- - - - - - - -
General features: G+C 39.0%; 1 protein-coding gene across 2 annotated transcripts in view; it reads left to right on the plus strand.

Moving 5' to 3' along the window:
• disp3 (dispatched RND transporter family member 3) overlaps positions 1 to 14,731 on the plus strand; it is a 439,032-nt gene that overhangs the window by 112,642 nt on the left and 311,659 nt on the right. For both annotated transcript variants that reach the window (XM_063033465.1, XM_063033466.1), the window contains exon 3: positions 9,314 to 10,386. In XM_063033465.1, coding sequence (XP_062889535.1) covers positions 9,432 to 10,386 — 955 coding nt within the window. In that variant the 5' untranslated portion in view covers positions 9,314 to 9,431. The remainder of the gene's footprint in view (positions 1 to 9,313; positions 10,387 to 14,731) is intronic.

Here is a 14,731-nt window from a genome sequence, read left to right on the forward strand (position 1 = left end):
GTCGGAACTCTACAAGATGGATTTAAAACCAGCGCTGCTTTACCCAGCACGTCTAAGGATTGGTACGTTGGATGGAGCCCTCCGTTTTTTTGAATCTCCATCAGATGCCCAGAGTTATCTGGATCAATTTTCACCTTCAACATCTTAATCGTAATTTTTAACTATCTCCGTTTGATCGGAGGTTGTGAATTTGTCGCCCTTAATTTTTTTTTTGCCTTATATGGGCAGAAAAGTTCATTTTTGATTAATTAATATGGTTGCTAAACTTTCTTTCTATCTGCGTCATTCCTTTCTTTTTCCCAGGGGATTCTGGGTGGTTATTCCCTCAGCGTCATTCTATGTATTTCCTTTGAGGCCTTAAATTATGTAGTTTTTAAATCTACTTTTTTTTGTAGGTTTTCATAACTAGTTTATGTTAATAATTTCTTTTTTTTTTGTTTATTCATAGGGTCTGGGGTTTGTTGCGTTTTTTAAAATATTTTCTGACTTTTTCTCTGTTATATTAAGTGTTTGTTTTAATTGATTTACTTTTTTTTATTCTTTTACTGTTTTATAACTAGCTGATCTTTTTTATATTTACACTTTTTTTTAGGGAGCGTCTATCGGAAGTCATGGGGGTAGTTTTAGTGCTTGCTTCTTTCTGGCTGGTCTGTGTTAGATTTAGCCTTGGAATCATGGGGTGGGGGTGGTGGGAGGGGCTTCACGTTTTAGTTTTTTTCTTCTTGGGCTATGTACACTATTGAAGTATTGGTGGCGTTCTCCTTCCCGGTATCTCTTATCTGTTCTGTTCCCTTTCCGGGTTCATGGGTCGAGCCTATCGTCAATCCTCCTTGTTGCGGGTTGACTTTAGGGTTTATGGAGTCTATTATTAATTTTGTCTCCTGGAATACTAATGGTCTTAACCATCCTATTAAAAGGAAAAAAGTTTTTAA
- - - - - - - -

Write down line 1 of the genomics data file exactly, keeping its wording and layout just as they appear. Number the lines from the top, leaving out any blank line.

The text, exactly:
General features: G+C 39.0%; 1 protein-coding gene across 2 annotated transcripts in view; it reads left to right on the plus strand.